Susie and I arrived home late last night, after a long and exhausting trip from Paris. In the old days, when I was twenty years younger, I could drive from Western Massachusetts to New York, fly non-stop from JFK to Johannesburg, and get off the plane ready to go to work after an eighteen hour flight. Now, the much shorter trip from Paris to Atlanta leaves me catatonic. One of the many changes that come with age.
It will be a few days before I resume the Hume tutorial. There is a good deal to catch up with, including enough mail to fill two large white Post Office baskets. I told the postal clerk who gave me my mail that I was very distressed about reports that the Post Office is about to go belly up, but he said they had been cautioned not to talk about it, and offered to refer me to a "supervisor." I mean, really!!
We returned to the United States just about when the State of Georgia was executing a man almost certainly not guilty of the crimes of which he was convicted. No, it is not irrelevant that he was Black. This is, in many ways, a hateful country.
This got me thinking about the effort of the Palestinians to win acceptance by the UN, and the fact that Obama, who clearly supports that effort, could do so publicly only by declaring himself a one-term President. The Republicans have taken the position that Israel can do no wrong, and Rick Perry is encouraging the vilest Fundamentalist Christian fantasies about the re-establishment of Greater Israel as the necessary prelude to the End Times.
Israel has become a pariah state in the world, and seems not really to understand that fact. This is a difficult subject to discuss these days in America, much more difficult than abortion, same sex marriage, or single payer health systems. As I think I have made clear, I do not much like the abusive, hysterical tone of anonymous diatribes on the internet. I think it is cowardly and the enemy of reason. I am well aware that be writing about Israel, I invite that sort of response. So be it.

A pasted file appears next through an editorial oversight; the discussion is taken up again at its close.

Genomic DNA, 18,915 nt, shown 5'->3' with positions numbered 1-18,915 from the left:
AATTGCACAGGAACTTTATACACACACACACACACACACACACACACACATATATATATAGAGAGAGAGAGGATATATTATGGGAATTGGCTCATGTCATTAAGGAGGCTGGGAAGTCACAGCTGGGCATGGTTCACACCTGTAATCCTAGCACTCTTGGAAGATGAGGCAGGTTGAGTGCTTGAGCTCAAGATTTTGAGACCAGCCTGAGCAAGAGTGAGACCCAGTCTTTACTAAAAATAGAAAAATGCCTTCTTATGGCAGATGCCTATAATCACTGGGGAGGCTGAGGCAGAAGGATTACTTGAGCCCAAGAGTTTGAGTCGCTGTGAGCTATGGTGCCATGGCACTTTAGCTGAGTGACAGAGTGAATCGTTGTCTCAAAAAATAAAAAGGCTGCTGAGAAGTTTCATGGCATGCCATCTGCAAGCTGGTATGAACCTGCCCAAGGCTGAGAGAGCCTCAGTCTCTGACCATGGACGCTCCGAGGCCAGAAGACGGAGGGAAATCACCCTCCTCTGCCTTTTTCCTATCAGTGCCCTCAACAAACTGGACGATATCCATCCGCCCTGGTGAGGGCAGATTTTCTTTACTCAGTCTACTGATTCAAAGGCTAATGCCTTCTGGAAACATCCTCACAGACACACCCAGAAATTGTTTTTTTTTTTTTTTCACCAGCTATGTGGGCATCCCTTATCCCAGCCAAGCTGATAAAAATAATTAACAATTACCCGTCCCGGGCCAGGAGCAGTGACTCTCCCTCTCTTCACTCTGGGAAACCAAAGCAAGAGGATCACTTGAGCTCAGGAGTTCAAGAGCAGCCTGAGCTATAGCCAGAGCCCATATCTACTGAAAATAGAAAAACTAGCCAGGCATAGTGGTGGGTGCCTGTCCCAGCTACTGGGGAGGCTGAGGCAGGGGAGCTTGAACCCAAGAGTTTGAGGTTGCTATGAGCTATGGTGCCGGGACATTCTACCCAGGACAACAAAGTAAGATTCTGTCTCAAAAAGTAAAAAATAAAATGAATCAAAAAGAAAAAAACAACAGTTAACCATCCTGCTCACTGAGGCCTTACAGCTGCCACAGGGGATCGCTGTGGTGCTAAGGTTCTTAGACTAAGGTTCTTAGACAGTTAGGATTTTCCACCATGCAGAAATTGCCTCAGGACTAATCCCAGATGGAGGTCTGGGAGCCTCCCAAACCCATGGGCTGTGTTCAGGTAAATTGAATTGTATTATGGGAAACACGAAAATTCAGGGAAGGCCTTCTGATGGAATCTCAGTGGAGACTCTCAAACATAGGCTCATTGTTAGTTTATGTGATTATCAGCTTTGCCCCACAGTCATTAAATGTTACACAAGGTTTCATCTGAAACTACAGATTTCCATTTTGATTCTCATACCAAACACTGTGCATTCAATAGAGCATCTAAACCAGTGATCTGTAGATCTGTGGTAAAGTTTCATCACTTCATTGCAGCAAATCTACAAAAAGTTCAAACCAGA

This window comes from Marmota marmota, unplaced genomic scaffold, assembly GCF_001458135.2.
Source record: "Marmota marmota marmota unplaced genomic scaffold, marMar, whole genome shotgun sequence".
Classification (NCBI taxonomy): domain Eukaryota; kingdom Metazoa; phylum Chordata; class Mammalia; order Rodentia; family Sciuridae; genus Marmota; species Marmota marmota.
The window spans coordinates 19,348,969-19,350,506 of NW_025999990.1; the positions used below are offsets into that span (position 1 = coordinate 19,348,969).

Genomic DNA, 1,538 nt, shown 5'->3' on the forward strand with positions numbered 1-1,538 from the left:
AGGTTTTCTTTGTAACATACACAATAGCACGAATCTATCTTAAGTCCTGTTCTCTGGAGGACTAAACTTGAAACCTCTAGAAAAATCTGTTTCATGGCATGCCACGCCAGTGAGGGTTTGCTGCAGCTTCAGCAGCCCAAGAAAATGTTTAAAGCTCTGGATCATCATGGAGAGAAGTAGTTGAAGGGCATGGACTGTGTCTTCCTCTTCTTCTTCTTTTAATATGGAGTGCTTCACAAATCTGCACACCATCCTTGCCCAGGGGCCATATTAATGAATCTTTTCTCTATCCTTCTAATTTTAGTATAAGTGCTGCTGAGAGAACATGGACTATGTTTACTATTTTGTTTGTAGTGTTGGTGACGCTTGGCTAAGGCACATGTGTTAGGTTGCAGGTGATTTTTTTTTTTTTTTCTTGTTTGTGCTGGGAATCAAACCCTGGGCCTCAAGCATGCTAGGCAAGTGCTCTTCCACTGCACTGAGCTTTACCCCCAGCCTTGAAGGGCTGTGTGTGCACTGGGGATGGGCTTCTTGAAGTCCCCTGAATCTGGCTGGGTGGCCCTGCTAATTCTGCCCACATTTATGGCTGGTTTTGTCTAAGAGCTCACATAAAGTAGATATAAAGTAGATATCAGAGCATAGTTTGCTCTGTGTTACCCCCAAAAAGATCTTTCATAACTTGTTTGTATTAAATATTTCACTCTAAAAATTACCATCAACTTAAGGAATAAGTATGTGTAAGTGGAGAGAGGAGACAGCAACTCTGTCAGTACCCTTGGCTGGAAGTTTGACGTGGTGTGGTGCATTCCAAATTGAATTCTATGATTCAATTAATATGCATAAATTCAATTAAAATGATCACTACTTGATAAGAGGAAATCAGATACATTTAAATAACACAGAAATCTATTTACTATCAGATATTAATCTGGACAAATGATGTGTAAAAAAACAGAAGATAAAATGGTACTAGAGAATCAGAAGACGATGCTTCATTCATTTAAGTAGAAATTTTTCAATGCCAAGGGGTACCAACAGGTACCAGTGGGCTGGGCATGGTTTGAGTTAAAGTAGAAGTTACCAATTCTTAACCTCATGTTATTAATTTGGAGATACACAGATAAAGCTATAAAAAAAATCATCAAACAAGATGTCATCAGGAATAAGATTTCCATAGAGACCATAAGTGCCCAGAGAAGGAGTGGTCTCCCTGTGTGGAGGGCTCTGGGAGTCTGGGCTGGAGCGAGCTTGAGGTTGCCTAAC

Since I am no sort of expert at all on Middle Eastern matters, as I have observed before, perhaps what I can bring to this discussion is some personal experiences that may shed light on one of the puzzling aspects of the Arab/Israeli conflict. Those who know Israel well, and whose judgment I trust, tell me that Israel is a lively, open, vibrant democratic state, in which opinions harsher than any I might express regularly are voiced in the public media and in academic and other circles. Israelis, they tell me, have a much higher regard than Americans, by and large, for the life of the mind and for the fine arts. They are cultivated, sophisticated, and charming. I do not doubt their descriptions of Israel and its people. And yet, Israel is, if I am not mistaken, the only remaining Colonial occupier and oppressor in the world [leaving to one side the United States, which is currently occupying Afghanistan and is winding down its occupation of Iraq.]. How is this possible?
Well, when I first visited South Africa, the Nationalist Party was still in power and apartheid was the law of the land. And yet, South Africa was then an open, lively, intellectually exciting place with at least one newspaper [The Mail and Guardian] that was better written and expressed more progressive views than any in the United States. The academics I met were quite open in their opposition to apartheid. They were also, many of them, serious students of Marx and of movements in the communist world. All of this was completely compatible with the rigors, the brutalities, the massive injustices of the apartheid system. Contrary to the simplistic view we tend to have about the relationship between state oppression and personal freedom, it is perfectly possible for a country engaged in unconscionable acts of opppression and aggression to give every appearance of being open, free, and democratic. The United States is a good example.
There is a long history in the United States of politicians playing to the sentimental attachments of their constituents to the lands from which their families came. People tend to forget about Joe McCarthy, if they even recall who he was, that he got his start representing German-Americans who were deeply ambivalent about America's involvement in the Second World War. Irish-Americans, Polish-Americans, Italian-Americans, Cuban-Americans all have at one time or another exhibited divided loyalties and have sought to influence American foreign policy in ways supportive of their native countries. The behavior of American Jews with regard to Israel follows a long established political tradition.
Still and all, the death grip in which supporters of Greater Israel fantasies hold American foreign policy is unusual, to say the least. The only comparable example is the veto power that Cuban-Americans exercise over any sort of rational American Caribbean foreign policy.
And I have not even mentioned Joe McGinnis' new book on Palin. A lot happened while I was away.